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Hoping To Save House From Demolition

MariaRemarque

Thread Starter
Freshman Member
Joined
Nov 8, 2019
Professional Status
General Public
State
Florida
Thanks in advance for any advice.

I'm considering purchasing a Mid-Century Modern home in Florida that is in Flood Zone AE8. It's BFE is only about 6 feet. While it could obviously flood tomorrow, it has never flooded since it was built in 1957.

The current owner began renovations but stopped when he developed health problems. The house is approximately 2000 square feet. The interior has been gutted to the framing. According to my contractor, it appears structurally sound. Rewiring is about half done as are new plumbing lines. The roof was replaced last year.

Because of the condition of the house, it would be a cash purchase for land value. I'm not looking for an appraisal for a loan, but an appraisal of the structure itself in its current condition. My concern is that my contractor estimates the renovation will cost $70K (This doesn't include the cost to restore the terrazzo floors and other work I can do later that doesn't require a permit.)

The county currently values the structure at $90K and they typically add 20% for "true value", so about $108K.

As you probably know, a non-conforming house would either have to be brought up to code by elevating it (not feasible) or it will have to be torn down if renovation costs exceed 50% of the value.

Is there any possibility that a 2000SF gutted house, just the structure, could appraise for $140K?

While I could build new on the lot, I really hope this gem can be saved.

Thanks again.
 

Lee in L.A.

Elite Member
Joined
Jan 24, 2002
Professional Status
Certified Residential Appraiser
State
California
I don't think anyone here can give you a definitive answer without seeing it and doing an appraisal.
It would be a complicated appraisal, and not cheap. :shrug:
 

Michigan CG

Moderator
Staff member
Moderator
Joined
Nov 1, 2006
Professional Status
Certified General Appraiser
State
Michigan
My concern is that my contractor estimates the renovation will cost $70K .................................. or it will have to be torn down if renovation costs exceed 50% of the value.........................................Is there any possibility that a 2000SF gutted house, just the structure, could appraise for $140K?...........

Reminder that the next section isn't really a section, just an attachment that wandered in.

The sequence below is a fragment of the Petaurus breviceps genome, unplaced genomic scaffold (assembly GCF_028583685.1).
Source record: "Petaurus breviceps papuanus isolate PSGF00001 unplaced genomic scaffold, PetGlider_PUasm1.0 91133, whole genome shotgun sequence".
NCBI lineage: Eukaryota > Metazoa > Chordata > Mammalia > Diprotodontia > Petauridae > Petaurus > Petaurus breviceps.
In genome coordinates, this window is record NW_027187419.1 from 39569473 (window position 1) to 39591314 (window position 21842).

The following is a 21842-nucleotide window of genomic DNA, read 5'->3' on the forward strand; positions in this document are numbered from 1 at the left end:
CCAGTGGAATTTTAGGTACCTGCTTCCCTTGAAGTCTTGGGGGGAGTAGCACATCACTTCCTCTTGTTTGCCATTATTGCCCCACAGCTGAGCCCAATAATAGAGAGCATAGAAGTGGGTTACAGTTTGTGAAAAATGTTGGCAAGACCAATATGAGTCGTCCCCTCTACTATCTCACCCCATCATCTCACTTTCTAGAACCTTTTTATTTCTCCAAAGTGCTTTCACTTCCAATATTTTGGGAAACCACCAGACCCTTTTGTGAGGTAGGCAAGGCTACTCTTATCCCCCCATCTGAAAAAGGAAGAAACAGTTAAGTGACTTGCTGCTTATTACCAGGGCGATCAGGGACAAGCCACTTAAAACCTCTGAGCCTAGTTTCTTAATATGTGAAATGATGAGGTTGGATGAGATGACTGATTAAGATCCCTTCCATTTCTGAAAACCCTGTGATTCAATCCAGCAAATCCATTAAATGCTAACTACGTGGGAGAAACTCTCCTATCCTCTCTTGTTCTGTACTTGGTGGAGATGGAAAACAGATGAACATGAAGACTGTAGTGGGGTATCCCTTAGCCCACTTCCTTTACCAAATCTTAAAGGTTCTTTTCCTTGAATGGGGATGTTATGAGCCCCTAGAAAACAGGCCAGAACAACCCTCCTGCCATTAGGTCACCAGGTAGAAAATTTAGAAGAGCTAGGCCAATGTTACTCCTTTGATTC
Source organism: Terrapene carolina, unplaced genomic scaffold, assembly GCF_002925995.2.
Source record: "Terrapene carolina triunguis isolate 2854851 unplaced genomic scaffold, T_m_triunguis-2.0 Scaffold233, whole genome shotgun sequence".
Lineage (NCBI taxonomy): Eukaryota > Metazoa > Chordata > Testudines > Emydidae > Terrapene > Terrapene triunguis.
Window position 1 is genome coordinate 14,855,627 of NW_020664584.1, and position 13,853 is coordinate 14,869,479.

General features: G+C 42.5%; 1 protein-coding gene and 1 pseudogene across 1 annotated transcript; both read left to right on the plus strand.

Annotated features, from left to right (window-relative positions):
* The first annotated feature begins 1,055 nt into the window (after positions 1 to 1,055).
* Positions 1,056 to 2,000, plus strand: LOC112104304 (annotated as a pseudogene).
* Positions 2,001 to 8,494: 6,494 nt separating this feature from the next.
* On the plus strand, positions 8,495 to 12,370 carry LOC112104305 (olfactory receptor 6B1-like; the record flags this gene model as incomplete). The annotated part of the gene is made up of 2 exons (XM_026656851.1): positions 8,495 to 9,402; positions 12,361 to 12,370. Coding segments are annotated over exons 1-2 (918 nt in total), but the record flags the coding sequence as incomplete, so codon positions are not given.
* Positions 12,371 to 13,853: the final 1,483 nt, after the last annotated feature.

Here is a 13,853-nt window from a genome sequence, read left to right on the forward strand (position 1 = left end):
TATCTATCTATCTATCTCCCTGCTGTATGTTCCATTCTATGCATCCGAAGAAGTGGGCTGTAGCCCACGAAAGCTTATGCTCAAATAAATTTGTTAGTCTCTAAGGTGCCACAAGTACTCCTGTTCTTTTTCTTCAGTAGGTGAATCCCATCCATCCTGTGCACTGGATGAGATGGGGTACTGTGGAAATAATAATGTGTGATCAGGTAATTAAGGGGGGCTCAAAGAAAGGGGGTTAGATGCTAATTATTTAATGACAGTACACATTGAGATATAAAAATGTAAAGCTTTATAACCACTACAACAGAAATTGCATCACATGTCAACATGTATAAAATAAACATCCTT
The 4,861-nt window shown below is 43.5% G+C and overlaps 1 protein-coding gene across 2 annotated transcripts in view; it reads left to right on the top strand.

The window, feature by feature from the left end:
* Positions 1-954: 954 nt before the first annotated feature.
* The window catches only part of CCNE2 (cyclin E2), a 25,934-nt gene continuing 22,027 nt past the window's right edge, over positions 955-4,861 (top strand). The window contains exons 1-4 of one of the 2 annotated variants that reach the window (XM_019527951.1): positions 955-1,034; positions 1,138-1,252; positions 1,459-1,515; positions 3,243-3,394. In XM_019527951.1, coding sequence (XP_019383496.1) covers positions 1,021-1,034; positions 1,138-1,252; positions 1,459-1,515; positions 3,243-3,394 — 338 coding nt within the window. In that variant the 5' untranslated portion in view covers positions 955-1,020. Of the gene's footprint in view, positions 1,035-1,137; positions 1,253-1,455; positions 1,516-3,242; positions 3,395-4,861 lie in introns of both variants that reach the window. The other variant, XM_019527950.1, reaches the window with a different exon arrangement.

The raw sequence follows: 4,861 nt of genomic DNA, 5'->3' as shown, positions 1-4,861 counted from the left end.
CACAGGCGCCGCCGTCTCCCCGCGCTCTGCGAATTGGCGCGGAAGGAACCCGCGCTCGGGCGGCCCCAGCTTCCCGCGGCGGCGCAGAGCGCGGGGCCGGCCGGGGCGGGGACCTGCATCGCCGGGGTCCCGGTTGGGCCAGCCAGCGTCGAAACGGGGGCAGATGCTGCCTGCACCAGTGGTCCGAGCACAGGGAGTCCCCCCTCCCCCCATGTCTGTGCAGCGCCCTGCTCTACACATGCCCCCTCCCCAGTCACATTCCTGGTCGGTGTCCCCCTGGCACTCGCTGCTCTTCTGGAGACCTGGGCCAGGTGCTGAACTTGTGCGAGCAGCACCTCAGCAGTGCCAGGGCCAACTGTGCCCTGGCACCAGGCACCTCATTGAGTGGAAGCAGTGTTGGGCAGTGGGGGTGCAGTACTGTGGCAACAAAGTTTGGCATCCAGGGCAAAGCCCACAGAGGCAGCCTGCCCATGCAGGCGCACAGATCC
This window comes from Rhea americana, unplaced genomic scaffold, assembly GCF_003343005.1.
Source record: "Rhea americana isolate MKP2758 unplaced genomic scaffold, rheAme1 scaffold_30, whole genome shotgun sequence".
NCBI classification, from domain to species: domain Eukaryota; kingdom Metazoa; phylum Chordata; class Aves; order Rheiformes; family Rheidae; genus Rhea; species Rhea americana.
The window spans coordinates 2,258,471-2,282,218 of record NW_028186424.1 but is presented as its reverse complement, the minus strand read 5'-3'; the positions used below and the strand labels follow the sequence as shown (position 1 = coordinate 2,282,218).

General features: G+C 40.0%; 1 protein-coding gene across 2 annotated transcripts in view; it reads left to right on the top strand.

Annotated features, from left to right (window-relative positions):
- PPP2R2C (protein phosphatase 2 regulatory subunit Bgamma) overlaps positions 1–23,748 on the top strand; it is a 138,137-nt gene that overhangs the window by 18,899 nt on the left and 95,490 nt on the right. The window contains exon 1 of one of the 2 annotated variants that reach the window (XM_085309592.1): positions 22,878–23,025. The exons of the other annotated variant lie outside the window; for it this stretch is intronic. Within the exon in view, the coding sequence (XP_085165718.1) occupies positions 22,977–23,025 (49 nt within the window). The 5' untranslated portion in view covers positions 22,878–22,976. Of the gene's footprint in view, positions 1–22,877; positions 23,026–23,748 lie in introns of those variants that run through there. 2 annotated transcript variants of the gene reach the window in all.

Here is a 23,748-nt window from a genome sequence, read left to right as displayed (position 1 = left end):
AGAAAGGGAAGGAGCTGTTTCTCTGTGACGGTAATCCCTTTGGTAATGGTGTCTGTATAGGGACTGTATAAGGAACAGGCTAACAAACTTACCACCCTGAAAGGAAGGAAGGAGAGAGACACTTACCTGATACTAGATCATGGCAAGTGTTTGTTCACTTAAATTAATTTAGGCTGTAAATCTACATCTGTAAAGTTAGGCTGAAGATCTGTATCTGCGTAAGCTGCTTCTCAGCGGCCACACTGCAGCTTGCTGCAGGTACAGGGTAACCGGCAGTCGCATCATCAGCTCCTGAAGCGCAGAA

I would say very slim to none but that is in my world. We know nothing about your world.

On another topic:

While your contractor may say the cost is $70,000 that is not the real cost of the project as there are soft costs and that includes what we call Entrepreneurial Incentive. If someone is going to renovate the house they have to be paid for their time, talent, risk and the hopes of a future reward (which is profit). When I do these I take the cost and add 20% for contingency (a fund for what could be unforeseen) so now your costs are ~$85,000. BUT, you have to acquire the home first. Let us say it is currently worth $110,000 and the land value is $50,000.

The cost to get the house is $160,000 and the cost to fix it up is $85,000 for a total of $245,000. The investor who buys this in my world will then add on the 20-25% EI that is required in this market or ~$50,000-$60,000. For the investor to touch it, and be worth his time, talent, management, risk and possible reward (profit) the house would need to be worth about $300,000 when it is done.
 

MariaRemarque

Thread Starter
Freshman Member
Joined
Nov 8, 2019
Professional Status
General Public
State
Florida
I don't think anyone here can give you a definitive answer without seeing it and doing an appraisal.
It would be a complicated appraisal, and not cheap. :shrug:
Thank you for your response.
I would say very slim to none but that is in my world. We know nothing about your world.

On another topic:

While your contractor may say the cost is $70,000 that is not the real cost of the project as there are soft costs and that includes what we call Entrepreneurial Incentive. If someone is going to renovate the house they have to be paid for their time, talent, risk and the hopes of a future reward (which is profit). When I do these I take the cost and add 20% for contingency (a fund for what could be unforeseen) so now your costs are ~$85,000. BUT, you have to acquire the home first. Let us say it is currently worth $110,000 and the land value is $50,000.

The cost to get the house is $160,000 and the cost to fix it up is $85,000 for a total of $245,000. The investor who buys this in my world will then add on the 20-25% EI that is required in this market or ~$50,000-$60,000. For the investor to touch it, and be worth his time, talent, management, risk and possible reward (profit) the house would need to be worth about $300,000 when it is done.
Thank you so much for your responses.

While I don't flip houses, I have done a couple of quick resales of foreclosure auctions. I know my limitations and realize even experienced investors can find it challenging to make a profit renovating and flipping houses. You make your money when you buy, as they say.

This house is where I plan to live for the foreseeable future, so I'm not looking for the profit I normally would. I'm just trying not to let my heart overrule my head.
 
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